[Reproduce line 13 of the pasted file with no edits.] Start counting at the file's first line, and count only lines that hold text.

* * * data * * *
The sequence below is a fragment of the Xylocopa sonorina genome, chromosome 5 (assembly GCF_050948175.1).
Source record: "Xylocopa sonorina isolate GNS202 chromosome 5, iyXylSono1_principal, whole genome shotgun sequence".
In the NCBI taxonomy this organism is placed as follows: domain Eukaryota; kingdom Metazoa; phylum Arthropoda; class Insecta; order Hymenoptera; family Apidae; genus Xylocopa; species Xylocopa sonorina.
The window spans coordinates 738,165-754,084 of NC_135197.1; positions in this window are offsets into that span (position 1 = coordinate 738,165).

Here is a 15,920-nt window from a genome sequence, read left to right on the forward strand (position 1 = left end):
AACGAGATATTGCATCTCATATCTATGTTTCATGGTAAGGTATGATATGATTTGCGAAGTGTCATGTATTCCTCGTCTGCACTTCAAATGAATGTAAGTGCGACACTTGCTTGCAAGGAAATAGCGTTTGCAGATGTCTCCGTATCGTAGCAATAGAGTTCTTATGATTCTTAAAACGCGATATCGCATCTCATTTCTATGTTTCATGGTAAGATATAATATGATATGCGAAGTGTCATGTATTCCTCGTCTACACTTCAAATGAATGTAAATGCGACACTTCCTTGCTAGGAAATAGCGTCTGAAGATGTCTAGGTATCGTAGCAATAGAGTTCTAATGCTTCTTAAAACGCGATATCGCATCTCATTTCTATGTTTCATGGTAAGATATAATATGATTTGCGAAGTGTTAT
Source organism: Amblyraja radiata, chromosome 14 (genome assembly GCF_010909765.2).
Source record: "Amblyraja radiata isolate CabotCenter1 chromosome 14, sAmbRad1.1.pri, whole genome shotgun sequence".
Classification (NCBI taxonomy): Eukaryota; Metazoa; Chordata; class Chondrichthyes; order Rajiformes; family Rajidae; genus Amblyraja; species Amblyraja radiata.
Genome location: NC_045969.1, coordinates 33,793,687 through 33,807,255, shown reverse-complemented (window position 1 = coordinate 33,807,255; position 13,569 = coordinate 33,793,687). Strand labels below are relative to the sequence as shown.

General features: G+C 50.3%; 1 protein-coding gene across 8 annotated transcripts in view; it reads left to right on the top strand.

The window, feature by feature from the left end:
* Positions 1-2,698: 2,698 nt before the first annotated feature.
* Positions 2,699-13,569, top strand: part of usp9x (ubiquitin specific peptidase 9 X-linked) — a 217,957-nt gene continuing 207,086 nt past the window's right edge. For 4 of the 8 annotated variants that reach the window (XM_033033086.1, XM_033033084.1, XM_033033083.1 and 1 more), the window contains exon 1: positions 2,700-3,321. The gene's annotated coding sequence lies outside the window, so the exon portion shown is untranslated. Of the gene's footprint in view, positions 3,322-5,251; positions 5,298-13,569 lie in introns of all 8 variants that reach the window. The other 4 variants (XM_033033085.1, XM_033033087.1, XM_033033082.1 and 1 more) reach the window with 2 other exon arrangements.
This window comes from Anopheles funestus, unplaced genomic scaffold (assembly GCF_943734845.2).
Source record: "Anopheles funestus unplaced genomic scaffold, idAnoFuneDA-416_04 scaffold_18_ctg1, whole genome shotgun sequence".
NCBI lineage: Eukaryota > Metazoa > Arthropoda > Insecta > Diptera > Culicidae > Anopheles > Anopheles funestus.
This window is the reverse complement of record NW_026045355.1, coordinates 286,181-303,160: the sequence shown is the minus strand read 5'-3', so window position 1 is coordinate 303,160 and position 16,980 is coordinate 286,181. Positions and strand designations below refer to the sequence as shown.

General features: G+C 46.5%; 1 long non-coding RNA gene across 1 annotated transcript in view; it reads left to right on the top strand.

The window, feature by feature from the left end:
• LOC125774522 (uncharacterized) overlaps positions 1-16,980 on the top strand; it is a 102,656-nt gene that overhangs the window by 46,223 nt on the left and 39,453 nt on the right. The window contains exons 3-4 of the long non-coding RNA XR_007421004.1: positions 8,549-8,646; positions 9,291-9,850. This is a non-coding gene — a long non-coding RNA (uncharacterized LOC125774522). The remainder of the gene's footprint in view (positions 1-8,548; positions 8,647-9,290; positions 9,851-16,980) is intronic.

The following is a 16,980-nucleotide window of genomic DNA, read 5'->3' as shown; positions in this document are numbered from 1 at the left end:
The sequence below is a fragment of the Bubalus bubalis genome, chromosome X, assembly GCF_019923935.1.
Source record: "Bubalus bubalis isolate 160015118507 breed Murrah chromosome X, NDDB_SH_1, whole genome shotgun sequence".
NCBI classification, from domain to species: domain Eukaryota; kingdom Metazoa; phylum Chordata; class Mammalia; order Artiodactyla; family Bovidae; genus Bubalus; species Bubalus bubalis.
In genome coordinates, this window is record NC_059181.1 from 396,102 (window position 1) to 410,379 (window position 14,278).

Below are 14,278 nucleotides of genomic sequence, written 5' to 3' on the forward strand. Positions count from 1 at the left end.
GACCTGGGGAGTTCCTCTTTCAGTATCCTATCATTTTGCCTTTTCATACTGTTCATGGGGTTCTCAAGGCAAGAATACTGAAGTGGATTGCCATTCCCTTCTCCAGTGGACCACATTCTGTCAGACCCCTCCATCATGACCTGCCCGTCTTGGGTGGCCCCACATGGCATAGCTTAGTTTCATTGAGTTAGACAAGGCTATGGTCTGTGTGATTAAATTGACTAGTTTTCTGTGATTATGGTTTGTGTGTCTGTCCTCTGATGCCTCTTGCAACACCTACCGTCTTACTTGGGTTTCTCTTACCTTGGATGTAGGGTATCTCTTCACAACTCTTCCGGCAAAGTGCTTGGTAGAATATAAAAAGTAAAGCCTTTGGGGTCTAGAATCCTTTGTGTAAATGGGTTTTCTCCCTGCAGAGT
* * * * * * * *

* Positions 1-2,698: 2,698 nt before the first annotated feature.